To our left, we could see the water glinting through the trees and headed that way. Arriving a minute or two after us, Benny and the kid went to the right. We turned and followed them. We passed a small brick shrine, and then went through a slim break in the trees, and down a steep path. It led to the beach that was no more than a couple dozen feet wide.
In the sand, someone had arranged a long line of stacked rocks and tree limbs. They were arranged in a ceremonial or symbolic manner. The placement was repeated for farther than the eye could see. Midway along there was a rectangle formed by branches and odd pieces of wood, embellished with a few haphazard placements of stones and bricks atop stumps.
An image took shape in my mind’s eyes. Under the moon and stars, I pictured someone huddled on the shore. I remarked to Benny, “It must get lonely here at night.”
He gave a wistful smile. We both looked out into the bay where there were many small sailboats. Many birds circled above them.
“What happened to the kid?” I asked, seeing he was nowhere on the beach. “Where did he go?”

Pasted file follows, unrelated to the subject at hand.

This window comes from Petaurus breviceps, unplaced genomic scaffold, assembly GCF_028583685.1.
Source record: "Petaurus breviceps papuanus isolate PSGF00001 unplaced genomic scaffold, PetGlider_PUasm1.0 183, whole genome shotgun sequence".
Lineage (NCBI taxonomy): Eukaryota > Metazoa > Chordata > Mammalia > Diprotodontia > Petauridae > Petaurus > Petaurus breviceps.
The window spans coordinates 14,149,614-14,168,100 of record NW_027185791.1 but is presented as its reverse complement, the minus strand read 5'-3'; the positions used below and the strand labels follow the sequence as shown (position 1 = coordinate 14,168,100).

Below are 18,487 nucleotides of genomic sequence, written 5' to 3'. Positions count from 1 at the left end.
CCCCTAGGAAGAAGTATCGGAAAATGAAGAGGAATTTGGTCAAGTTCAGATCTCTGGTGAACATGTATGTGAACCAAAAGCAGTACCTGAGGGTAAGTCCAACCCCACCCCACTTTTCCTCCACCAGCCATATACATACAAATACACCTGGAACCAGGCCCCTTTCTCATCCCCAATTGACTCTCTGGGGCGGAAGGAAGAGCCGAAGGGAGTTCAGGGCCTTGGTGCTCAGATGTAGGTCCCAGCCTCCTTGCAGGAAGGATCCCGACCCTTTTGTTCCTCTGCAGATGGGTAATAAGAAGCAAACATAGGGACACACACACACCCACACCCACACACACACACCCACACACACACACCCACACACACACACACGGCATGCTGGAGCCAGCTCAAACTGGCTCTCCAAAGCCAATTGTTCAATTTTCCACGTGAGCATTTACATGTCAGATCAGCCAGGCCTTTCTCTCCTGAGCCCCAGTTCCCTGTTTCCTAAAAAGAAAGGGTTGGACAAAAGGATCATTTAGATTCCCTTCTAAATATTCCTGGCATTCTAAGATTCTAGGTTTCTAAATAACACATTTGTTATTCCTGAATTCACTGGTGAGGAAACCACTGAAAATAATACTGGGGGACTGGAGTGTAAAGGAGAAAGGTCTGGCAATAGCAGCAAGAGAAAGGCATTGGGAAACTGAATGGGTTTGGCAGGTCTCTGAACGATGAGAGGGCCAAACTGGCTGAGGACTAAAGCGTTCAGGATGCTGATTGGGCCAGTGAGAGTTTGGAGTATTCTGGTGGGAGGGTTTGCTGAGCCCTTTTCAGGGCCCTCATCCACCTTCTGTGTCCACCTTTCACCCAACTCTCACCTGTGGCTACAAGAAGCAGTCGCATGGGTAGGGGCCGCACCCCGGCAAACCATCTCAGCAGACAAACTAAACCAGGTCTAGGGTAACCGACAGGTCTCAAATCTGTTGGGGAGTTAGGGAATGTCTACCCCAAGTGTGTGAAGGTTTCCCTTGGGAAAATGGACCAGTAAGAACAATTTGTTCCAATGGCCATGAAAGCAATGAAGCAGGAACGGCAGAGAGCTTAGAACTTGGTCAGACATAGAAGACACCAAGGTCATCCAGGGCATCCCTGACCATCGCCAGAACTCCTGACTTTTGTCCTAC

“What’s his name?” my LF said apologetically. “I’m embarrassed that we didn’t ask.”
“Hardy,” Benny whispered and gently kicked up some sand. He raised his voice. “That was Hardy.”
I didn’t even question Benny. I just knew that the kid was Hardy. I felt sick to my stomach. I wished I would have been more thoughtful. I wished I could have asked about his life.
Benny winced. “Hardy is Old Seven’s caretaker,” he said. “I had to check on him. That’s all. We can go now.”
I thought of the revelation I had back at the church, and choked up. I took Benny by the shoulder, steered him away from the others and revealed it to him.
“Hardy was barely a teen when he made the journey from Maryland to Sandy Ground,” I said.
Tears welled in the old man’s eyes. He wiped them and nodded.
I continued, “On the night Hardy arrived here, he slept on the beach. By chance Old Seven came upon his prostrate body, and for the fun of it, whipped him to death.”
Here are all the posts in this series: Episode Nineteen – October 2009